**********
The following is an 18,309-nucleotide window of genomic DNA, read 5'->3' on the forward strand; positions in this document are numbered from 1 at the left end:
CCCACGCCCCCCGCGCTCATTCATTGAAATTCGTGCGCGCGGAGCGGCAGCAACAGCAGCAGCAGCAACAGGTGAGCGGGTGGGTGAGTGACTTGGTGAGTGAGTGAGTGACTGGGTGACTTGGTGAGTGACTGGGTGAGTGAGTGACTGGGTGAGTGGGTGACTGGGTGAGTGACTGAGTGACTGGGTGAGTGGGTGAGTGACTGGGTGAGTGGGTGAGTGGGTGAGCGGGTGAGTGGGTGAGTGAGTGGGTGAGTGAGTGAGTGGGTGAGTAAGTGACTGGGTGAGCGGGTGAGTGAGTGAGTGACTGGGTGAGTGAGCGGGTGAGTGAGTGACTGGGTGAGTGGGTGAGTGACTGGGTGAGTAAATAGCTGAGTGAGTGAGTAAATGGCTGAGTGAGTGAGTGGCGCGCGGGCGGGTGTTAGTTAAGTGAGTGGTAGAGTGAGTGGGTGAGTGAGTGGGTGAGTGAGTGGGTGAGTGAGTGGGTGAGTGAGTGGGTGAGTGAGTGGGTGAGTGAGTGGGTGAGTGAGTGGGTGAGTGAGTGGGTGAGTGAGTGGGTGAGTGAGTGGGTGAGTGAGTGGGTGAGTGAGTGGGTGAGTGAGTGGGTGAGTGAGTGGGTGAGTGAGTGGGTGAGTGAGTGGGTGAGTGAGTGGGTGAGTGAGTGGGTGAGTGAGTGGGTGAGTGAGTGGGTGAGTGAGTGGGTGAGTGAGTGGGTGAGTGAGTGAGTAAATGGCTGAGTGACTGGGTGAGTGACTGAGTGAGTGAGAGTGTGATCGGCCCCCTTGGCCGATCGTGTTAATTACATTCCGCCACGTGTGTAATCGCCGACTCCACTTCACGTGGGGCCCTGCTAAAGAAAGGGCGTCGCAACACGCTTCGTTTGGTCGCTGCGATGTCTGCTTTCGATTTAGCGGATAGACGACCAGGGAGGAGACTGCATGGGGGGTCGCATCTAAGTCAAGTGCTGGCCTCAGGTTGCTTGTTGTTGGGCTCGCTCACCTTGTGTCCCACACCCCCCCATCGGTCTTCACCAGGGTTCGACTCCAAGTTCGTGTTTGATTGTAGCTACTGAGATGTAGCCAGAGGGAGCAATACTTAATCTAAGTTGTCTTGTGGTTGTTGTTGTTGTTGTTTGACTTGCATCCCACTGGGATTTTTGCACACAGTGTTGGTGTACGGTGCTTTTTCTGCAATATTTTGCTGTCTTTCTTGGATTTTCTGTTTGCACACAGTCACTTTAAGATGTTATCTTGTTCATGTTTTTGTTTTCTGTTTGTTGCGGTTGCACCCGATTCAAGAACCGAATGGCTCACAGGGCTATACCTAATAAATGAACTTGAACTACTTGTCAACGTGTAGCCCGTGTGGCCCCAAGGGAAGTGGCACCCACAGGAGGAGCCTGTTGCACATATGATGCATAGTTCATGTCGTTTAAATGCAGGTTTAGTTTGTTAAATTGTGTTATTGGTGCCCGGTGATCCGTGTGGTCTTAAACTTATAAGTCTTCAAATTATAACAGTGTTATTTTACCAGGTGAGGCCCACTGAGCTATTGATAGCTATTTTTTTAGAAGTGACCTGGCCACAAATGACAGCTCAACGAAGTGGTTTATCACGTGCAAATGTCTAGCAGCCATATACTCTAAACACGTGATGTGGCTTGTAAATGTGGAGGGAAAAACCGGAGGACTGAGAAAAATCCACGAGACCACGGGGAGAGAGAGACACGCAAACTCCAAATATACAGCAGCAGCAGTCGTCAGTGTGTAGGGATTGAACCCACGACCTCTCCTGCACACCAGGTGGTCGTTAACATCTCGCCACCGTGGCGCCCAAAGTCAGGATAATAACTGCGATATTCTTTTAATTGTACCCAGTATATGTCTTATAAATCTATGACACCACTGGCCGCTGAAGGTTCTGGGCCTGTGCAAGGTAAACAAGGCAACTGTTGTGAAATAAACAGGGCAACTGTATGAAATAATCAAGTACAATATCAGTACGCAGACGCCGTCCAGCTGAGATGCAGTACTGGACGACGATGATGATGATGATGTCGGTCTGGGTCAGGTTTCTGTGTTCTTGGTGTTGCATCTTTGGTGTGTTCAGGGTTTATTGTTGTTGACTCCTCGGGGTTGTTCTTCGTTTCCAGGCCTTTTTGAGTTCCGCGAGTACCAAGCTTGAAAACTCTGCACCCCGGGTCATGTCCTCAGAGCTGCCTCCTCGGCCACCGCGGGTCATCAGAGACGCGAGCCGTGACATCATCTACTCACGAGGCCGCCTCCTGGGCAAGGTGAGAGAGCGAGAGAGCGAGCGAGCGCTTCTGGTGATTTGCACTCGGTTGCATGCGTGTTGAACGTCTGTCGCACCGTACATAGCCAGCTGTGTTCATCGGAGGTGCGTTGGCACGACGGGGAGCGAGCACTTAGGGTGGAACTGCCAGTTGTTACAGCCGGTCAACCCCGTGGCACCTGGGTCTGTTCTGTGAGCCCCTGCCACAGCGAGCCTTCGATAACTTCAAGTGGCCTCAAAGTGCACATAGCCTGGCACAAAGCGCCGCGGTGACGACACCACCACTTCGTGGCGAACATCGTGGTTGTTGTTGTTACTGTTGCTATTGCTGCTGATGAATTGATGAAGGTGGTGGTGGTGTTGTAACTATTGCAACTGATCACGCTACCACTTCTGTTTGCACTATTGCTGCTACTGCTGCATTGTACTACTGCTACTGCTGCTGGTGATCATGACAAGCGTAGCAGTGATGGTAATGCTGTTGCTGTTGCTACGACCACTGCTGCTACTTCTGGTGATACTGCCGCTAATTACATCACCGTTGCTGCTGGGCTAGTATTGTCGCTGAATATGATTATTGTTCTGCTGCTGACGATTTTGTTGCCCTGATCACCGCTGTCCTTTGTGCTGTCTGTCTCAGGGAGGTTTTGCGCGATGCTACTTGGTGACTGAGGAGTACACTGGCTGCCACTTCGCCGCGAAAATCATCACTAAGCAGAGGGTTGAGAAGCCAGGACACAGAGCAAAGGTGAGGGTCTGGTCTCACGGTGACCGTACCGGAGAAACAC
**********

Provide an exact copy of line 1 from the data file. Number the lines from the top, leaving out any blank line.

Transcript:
The following is an 18,309-nucleotide window of genomic DNA, read 5'->3' on the forward strand; positions in this document are numbered from 1 at the left end: